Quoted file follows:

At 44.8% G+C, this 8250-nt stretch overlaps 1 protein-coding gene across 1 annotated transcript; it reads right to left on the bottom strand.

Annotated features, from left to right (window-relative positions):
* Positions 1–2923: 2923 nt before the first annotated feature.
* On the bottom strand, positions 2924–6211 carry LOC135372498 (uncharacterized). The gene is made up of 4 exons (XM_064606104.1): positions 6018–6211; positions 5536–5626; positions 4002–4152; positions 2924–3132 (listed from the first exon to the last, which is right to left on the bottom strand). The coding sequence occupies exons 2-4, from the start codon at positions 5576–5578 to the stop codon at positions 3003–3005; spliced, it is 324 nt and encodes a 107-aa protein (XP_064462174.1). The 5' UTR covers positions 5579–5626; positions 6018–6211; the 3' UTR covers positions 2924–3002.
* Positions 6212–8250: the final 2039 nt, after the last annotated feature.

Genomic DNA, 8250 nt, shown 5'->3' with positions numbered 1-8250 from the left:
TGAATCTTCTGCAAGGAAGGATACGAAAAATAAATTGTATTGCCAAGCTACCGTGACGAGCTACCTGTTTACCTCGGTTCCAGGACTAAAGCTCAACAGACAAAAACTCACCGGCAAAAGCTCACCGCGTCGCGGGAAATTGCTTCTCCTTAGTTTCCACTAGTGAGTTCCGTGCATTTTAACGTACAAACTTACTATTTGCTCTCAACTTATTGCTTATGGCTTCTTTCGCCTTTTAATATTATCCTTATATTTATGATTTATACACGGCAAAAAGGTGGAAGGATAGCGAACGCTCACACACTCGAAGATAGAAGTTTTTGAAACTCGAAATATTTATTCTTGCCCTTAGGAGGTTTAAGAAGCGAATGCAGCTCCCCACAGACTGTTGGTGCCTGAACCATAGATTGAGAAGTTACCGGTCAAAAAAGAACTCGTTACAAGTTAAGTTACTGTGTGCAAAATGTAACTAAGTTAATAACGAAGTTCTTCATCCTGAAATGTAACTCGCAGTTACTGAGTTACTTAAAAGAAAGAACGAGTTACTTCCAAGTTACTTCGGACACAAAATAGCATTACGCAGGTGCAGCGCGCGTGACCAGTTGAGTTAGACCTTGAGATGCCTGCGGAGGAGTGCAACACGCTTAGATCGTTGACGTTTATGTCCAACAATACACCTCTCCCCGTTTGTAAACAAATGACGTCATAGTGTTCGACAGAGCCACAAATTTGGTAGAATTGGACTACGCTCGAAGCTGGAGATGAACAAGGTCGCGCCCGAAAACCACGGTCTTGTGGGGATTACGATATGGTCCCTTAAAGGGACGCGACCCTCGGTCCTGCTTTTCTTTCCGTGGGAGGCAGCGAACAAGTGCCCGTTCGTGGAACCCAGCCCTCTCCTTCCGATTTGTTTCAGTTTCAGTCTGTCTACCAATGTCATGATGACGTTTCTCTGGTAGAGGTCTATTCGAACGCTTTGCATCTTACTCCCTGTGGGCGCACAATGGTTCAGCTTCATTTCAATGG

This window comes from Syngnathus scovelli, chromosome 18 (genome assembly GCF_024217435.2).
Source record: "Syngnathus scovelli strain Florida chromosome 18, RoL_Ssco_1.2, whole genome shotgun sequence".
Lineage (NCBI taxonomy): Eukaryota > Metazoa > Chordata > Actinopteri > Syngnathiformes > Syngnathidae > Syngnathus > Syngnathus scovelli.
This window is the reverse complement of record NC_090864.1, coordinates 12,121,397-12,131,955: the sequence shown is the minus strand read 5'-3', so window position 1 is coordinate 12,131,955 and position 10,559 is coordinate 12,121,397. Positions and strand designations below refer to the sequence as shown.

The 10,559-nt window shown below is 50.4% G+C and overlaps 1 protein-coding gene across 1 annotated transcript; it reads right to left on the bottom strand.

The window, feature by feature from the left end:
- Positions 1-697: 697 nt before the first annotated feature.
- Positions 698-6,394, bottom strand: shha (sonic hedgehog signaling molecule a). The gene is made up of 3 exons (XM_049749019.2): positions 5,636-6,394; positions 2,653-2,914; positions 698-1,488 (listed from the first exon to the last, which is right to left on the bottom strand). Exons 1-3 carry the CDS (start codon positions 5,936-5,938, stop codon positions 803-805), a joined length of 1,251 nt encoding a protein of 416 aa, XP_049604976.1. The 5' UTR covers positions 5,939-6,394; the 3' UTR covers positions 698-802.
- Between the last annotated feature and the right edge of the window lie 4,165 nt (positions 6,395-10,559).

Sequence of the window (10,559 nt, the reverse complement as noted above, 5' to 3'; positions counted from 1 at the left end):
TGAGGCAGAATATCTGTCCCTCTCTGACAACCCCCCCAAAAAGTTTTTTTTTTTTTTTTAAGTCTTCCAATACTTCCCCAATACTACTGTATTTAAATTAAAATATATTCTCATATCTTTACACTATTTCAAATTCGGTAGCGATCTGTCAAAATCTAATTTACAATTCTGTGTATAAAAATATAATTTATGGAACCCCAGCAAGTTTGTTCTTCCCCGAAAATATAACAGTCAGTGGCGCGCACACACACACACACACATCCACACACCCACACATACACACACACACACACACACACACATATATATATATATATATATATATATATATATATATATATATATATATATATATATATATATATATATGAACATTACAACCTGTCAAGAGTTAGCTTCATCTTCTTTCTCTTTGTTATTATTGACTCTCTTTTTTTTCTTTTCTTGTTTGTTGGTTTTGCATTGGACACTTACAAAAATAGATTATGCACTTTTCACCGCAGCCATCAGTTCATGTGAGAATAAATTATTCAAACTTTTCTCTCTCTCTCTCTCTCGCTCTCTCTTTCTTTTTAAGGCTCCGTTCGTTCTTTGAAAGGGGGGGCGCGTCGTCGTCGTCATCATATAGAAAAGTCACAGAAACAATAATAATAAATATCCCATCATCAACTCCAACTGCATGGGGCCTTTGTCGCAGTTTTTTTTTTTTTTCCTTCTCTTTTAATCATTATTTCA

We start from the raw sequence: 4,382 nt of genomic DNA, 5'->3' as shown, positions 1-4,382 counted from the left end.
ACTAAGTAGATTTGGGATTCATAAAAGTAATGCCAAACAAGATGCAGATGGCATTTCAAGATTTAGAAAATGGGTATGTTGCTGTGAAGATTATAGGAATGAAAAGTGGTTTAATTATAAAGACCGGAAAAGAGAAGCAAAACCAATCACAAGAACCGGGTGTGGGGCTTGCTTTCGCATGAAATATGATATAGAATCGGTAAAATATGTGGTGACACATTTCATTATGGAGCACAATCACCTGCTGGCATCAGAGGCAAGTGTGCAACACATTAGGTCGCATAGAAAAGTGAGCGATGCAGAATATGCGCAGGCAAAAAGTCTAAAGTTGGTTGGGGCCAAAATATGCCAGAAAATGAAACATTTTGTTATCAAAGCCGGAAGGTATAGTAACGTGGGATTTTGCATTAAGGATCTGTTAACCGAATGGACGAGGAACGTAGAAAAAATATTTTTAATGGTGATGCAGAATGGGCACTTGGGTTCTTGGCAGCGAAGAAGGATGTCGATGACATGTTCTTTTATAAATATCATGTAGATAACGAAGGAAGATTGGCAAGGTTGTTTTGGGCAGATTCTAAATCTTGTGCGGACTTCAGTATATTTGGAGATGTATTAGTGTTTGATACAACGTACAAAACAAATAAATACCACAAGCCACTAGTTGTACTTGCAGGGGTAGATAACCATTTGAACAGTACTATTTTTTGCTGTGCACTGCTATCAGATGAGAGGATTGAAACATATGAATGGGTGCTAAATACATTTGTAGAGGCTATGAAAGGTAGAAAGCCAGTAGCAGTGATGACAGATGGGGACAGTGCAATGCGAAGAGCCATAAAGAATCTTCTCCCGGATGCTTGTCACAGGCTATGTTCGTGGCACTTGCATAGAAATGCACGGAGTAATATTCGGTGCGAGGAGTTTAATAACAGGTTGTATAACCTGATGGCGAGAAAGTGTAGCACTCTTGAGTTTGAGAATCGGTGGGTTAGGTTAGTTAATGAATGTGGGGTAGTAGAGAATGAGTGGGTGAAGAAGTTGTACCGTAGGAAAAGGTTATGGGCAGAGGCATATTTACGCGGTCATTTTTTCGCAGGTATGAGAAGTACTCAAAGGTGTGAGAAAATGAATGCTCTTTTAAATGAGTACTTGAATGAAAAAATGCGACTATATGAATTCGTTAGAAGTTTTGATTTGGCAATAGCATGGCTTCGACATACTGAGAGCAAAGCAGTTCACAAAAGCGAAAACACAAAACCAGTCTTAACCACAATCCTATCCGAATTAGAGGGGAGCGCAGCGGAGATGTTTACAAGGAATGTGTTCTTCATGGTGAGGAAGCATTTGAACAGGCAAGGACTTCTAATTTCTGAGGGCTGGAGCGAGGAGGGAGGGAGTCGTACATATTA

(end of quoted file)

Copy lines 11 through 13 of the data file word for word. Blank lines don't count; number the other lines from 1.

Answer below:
This window is the reverse complement of record NC_090864.1, coordinates 12,121,397-12,131,955: the sequence shown is the minus strand read 5'-3', so window position 1 is coordinate 12,131,955 and position 10,559 is coordinate 12,121,397. Positions and strand designations below refer to the sequence as shown.

The 10,559-nt window shown below is 50.4% G+C and overlaps 1 protein-coding gene across 1 annotated transcript; it reads right to left on the bottom strand.

The window, feature by feature from the left end: